Weeping, an admission, denunciations, apology, prayer? I was not sure what I anticipated.  I had thought the sounds of battle might cause the moustache to respond. Had it no regrets? Did it live in a self-contained world of certainty, self-congratulation and delusion? Or was it simply too old, frightened, lonely, and hard of hearing?
            I muted the TV. I lifted the lid a few inches. The moustache had balled up the tissue paper into a corner and was mostly hidden underneath. Cautiously, I rested my upturned finger on the floor of the other end of the box.
            “Don’t be scared,” I whispered. “Don’t be scared.”
            The moustache pulled itself completely under the tissue paper.
            “I’m not here to judge you,” I said and then was silent. As we waited, my wife began changing channels, scanning through channels on the muted TV.
            After a while, some of the moustache appeared from beneath the paper. Rippling greens and blues from the screen. The moustache crept carefully across the box and then, after a moment’s hesitation, lay against my finger. I could feel the warm bristles and a kind of breathing or trembling. I stayed still. Then the moustache climbed onto my finger, turned carefully around, and lay down. I didn’t risk moving but remained motionless. My wife had stopped looking through channels and the screen glowed an aquatic blue white. I could hear my wife breathing beside me, my own breathing, the low electric hum of the muted television.
            “What now?” she whispered.
We waited. Then I moved aside the lid and raised my hand as smoothly and slowly as I could. I brought the moustache closer and closer. I bent my head down.
            We were inches away in the undulating light. I touched the moustache to my lip and it held on as if it were my own.

            “It’s a new life,” I said.

from a series of palindromic rabbi's beards.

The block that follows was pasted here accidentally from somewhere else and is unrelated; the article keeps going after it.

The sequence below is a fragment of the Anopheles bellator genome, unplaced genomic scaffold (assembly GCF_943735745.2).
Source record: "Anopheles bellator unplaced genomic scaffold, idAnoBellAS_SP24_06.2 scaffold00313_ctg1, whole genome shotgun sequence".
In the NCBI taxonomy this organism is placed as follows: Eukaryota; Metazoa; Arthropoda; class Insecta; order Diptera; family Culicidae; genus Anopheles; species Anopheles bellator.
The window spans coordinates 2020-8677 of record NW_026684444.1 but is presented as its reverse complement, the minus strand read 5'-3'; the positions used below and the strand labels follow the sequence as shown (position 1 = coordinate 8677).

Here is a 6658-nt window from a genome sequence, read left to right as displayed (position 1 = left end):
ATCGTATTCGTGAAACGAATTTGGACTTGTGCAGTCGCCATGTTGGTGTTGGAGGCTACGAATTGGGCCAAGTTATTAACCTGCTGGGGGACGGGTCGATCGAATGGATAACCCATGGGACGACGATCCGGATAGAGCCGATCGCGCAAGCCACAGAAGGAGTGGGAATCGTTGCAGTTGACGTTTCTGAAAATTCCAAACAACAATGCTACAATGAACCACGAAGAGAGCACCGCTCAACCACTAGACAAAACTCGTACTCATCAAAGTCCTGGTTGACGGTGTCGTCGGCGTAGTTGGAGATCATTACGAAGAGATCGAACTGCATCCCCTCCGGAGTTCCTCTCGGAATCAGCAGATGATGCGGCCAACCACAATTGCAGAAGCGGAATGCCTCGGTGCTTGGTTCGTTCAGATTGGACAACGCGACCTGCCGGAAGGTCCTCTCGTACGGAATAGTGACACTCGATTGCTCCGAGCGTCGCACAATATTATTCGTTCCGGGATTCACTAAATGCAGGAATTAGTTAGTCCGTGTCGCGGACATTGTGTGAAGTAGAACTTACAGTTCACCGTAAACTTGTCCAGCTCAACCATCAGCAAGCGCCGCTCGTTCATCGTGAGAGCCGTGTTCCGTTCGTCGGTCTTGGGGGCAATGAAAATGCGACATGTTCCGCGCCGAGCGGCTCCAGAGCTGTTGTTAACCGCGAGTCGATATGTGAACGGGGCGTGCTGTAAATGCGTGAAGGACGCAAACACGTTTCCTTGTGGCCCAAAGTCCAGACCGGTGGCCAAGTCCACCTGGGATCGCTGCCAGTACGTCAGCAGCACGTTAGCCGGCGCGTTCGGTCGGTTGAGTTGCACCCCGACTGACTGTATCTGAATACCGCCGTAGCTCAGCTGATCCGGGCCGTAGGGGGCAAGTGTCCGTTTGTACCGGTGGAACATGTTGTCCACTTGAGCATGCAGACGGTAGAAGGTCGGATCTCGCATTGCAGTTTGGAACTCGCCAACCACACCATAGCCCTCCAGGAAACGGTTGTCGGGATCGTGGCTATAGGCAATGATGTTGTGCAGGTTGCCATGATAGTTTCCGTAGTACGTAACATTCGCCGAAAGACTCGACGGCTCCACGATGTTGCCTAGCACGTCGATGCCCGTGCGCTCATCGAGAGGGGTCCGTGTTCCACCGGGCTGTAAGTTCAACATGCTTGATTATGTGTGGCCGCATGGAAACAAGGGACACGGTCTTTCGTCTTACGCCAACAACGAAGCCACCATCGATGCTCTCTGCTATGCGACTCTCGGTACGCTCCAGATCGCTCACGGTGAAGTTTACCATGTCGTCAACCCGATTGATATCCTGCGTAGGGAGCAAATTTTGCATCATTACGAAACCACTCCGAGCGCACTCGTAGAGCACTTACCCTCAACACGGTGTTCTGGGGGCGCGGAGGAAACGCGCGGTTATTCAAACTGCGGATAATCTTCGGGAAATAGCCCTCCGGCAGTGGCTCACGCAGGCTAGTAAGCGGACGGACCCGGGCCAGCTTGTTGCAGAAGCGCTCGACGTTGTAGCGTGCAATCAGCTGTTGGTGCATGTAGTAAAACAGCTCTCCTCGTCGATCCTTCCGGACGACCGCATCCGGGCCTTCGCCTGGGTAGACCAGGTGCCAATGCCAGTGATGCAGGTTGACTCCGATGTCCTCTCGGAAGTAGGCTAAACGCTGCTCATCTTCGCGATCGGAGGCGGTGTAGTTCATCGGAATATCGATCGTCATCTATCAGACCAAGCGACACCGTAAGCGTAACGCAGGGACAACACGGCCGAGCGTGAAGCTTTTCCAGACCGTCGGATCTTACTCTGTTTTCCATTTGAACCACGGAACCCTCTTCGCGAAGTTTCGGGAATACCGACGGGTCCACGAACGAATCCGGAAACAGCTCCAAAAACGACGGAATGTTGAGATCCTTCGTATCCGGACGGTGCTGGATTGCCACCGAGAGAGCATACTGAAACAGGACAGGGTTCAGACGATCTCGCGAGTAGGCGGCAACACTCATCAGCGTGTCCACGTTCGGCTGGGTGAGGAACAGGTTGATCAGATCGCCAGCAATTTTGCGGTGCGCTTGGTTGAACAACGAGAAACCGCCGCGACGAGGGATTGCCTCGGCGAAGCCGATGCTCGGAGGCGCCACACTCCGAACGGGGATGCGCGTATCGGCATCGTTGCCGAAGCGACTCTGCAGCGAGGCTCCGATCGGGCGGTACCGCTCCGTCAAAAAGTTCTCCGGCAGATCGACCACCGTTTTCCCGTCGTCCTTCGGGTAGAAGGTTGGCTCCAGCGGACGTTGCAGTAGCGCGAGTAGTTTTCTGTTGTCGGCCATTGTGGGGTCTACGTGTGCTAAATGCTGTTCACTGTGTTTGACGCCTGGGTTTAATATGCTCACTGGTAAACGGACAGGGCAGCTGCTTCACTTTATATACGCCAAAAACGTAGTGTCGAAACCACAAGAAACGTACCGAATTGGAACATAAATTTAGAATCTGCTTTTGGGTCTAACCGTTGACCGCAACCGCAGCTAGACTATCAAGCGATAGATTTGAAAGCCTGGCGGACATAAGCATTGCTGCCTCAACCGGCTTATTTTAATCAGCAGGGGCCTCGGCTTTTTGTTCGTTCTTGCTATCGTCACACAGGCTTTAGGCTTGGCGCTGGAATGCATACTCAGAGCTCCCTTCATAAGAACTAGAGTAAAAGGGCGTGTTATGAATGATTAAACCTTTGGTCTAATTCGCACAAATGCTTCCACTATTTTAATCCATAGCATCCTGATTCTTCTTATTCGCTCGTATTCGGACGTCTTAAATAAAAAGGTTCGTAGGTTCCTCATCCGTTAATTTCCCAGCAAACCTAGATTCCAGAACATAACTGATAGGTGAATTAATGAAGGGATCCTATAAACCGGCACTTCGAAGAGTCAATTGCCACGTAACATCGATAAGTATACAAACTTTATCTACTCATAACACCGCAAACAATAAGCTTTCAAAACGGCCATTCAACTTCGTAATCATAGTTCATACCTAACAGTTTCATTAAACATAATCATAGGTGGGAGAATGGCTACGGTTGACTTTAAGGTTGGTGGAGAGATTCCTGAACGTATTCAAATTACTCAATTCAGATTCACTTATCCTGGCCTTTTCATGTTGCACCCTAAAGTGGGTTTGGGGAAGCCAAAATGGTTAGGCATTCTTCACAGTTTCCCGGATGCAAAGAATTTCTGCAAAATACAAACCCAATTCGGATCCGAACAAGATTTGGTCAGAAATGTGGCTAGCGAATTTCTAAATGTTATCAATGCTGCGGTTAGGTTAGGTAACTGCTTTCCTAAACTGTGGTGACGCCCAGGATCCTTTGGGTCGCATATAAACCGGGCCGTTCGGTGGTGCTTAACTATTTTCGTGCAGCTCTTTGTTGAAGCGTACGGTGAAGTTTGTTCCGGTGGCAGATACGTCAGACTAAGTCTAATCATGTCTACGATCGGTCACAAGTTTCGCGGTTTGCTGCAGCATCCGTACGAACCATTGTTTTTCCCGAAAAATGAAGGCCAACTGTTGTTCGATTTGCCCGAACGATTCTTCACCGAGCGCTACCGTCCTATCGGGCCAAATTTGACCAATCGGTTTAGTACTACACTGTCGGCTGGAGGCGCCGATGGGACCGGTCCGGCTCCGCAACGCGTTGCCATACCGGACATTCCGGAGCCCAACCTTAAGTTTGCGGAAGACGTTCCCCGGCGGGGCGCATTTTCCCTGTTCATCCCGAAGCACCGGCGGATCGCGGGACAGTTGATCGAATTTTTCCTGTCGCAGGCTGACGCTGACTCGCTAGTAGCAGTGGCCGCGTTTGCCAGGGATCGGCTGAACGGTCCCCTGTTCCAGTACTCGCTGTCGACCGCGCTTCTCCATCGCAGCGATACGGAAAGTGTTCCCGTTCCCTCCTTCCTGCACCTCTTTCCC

Wednesday, August 16, 2017

Audiobook of Yiddish for Pirates, CD edition.

I didn't even know that you could get actual CD copies of audiobooks anymore. I was delighted to receive this in the mail from Audible. My dog appears less excited though he walked with me many miles as I listened to pirate stories on my phone in preparation for writing the book.

I assume the MP in MP3, means "Meshugenah Pirate."

Tuesday, August 15, 2017

“A boy writes inside a bucket”: Hebrew Palindromes

So surprisingly like West coast Indigenous art, although I just stacked a bunch of the Hebrew letter "bet" or "vet" rightway up, backwards, upsidedown and backwards-and-upsidedown in a very standard font. The letter Bet is the letter with the dot in it.

This image is from a palindrome project that I'm working on. All the images have visual elements of the palindrome. I've learned (from Wikipedia) that there is a Hebrew palindrome which goes:

Perhaps we all have felt that we're writing from inside a bucket from time to time...

Friday, August 11, 2017

James Lindsay of Open Book Interviews Me.

From books evaluating how well you read them and microflora and language to forest rangers and repopulating poems with other words, James Lindsay asks me many intriguing questions about my most recent poetry book, No TV for Woodpeckers.

Friday, August 04, 2017

Audiiobook excerpt!